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http://dx.doi.org/10.1136/bmj.n1637DOI Listing
http://www.ncbi.nlm.nih.gov/pmc/articles/PMC8259455PMC
July 2021

Effects of adiposity on the human plasma proteome: observational and Mendelian randomisation estimates.

Int J Obes (Lond) 2021 Jul 5. Epub 2021 Jul 5.

Medical Research Council (MRC) Integrative Epidemiology Unit at the University of Bristol, Bristol, UK.

Background: Variation in adiposity is associated with cardiometabolic disease outcomes, but mechanisms leading from this exposure to disease are unclear. This study aimed to estimate effects of body mass index (BMI) on an extensive set of circulating proteins.

Methods: We used SomaLogic proteomic data from up to 2737 healthy participants from the INTERVAL study. Associations between self-reported BMI and 3622 unique plasma proteins were explored using linear regression. These were complemented by Mendelian randomisation (MR) analyses using a genetic risk score (GRS) comprised of 654 BMI-associated polymorphisms from a recent genome-wide association study (GWAS) of adult BMI. A disease enrichment analysis was performed using DAVID Bioinformatics 6.8 for proteins which were altered by BMI.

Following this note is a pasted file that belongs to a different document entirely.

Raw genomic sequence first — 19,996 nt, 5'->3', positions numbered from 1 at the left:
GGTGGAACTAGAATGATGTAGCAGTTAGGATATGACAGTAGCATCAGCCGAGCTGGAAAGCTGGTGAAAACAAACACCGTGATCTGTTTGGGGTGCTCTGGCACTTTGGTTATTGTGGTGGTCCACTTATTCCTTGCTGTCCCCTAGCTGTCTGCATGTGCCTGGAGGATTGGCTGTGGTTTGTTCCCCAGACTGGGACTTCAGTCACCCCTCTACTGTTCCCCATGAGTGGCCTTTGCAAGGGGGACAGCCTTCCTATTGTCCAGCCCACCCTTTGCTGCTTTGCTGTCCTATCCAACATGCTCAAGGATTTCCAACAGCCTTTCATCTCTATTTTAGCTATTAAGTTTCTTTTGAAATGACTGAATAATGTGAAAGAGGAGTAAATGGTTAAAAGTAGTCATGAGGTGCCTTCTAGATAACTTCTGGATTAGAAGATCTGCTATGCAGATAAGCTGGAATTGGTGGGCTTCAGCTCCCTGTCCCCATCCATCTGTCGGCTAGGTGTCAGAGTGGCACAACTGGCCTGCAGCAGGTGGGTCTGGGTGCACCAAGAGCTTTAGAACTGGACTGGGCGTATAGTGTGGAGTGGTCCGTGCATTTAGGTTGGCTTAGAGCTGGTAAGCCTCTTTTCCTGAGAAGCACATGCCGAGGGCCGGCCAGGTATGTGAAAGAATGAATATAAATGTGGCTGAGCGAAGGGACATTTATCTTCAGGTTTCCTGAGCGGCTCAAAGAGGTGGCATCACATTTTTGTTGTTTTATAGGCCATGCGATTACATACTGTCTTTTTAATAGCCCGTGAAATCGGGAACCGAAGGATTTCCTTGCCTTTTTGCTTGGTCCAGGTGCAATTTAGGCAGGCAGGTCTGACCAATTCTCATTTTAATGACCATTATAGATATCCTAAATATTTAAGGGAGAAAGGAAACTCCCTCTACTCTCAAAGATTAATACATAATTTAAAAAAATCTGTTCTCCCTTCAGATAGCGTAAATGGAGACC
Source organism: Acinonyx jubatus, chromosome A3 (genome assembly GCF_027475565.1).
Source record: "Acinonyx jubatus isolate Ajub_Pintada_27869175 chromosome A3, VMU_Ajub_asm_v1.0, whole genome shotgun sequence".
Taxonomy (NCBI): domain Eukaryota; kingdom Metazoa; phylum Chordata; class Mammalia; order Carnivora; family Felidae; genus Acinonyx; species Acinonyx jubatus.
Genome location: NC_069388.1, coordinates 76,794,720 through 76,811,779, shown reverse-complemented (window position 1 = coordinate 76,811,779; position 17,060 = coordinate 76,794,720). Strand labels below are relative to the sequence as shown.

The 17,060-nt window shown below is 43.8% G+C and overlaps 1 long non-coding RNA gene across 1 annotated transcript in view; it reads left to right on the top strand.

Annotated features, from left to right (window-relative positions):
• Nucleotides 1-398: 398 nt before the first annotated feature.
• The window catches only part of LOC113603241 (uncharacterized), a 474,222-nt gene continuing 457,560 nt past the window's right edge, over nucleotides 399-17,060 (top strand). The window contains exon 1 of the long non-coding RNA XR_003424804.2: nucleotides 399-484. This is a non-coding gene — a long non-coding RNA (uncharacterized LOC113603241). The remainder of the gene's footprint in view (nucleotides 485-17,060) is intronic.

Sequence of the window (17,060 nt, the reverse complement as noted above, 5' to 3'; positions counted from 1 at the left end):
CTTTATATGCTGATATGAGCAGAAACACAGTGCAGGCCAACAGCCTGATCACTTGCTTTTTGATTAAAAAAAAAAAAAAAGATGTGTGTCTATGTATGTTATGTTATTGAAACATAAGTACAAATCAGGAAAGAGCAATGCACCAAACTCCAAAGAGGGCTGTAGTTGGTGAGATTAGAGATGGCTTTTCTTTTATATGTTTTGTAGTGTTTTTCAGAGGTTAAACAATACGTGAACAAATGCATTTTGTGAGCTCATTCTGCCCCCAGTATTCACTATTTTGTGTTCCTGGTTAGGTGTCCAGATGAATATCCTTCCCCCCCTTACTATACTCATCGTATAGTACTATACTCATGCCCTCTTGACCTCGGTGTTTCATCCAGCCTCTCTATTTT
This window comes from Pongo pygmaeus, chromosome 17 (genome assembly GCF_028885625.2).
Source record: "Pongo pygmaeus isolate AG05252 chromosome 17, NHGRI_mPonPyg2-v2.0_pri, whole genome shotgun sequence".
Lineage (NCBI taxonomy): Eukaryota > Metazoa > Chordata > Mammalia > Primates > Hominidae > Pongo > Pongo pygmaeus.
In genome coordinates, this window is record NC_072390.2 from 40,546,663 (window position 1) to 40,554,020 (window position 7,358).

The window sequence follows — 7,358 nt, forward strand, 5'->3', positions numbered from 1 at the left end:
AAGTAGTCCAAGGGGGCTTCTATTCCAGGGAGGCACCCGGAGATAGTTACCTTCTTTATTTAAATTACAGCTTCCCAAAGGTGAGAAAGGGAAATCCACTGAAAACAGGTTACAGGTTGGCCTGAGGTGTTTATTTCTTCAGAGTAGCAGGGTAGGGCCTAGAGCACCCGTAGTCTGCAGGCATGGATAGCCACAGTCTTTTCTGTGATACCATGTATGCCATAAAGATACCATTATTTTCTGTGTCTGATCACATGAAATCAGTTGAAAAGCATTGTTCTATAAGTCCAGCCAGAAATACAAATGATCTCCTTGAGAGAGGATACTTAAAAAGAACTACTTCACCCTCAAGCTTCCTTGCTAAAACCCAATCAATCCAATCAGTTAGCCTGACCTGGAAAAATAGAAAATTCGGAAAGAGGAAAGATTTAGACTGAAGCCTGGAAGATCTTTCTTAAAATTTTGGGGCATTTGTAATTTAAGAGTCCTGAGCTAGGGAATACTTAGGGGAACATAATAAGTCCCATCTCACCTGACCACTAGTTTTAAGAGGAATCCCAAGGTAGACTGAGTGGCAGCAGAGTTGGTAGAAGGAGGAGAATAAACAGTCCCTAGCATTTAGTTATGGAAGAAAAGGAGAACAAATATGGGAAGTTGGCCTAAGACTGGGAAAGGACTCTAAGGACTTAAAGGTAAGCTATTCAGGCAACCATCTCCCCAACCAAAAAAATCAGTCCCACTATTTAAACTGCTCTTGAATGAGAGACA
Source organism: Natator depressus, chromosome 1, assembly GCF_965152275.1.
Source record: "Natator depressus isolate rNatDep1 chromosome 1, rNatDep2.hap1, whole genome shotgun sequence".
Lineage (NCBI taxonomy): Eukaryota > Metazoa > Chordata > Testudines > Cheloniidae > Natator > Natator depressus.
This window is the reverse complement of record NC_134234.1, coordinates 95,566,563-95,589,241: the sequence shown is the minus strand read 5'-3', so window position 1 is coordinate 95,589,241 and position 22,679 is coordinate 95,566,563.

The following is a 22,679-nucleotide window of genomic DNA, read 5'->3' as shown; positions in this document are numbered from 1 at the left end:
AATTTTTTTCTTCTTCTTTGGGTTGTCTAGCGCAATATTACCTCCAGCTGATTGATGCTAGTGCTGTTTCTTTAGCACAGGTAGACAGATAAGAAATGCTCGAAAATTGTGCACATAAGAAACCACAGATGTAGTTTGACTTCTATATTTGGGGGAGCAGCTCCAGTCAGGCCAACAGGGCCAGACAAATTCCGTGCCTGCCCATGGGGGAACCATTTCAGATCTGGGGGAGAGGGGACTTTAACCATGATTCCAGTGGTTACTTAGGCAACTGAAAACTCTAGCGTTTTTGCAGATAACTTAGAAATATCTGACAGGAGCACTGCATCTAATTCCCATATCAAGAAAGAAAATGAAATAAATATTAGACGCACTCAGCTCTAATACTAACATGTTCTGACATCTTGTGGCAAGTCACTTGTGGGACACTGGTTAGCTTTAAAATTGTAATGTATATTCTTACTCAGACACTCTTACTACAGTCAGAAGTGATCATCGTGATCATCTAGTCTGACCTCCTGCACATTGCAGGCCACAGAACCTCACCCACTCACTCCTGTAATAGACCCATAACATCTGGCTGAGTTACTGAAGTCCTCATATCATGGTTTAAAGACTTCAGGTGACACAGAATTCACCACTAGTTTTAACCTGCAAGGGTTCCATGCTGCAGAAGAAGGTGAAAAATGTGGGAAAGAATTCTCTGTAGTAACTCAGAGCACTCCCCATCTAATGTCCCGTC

Results: Observationally, BMI was associated with 1576 proteins (P < 1.4 × 10), with particularly strong evidence for a positive association with leptin and fatty acid-binding protein-4 (FABP4), and a negative association with sex hormone-binding globulin (SHBG). Observational estimates were likely confounded, but the GRS for BMI did not associate with measured confounders. MR analyses provided evidence for a causal relationship between BMI and eight proteins including leptin (0.63 standard deviation (SD) per SD BMI, 95% CI 0.48-0.79, P = 1.6 × 10), FABP4 (0.64 SD per SD BMI, 95% CI 0.46-0.83, P = 6.7 × 10) and SHBG (-0.45 SD per SD BMI, 95% CI -0.65 to -0.25, P = 1.4 × 10). There was agreement in the magnitude of observational and MR estimates (R = 0.33) and evidence that proteins most strongly altered by BMI were enriched for genes involved in cardiovascular disease.

Conclusions: This study provides evidence for a broad impact of adiposity on the human proteome. Proteins strongly altered by BMI include those involved in regulating appetite, sex hormones and inflammation; such proteins are also enriched for cardiovascular disease-related genes. Altogether, results help focus attention onto new proteomic signatures of obesity-related disease.
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http://dx.doi.org/10.1038/s41366-021-00896-1DOI Listing
July 2021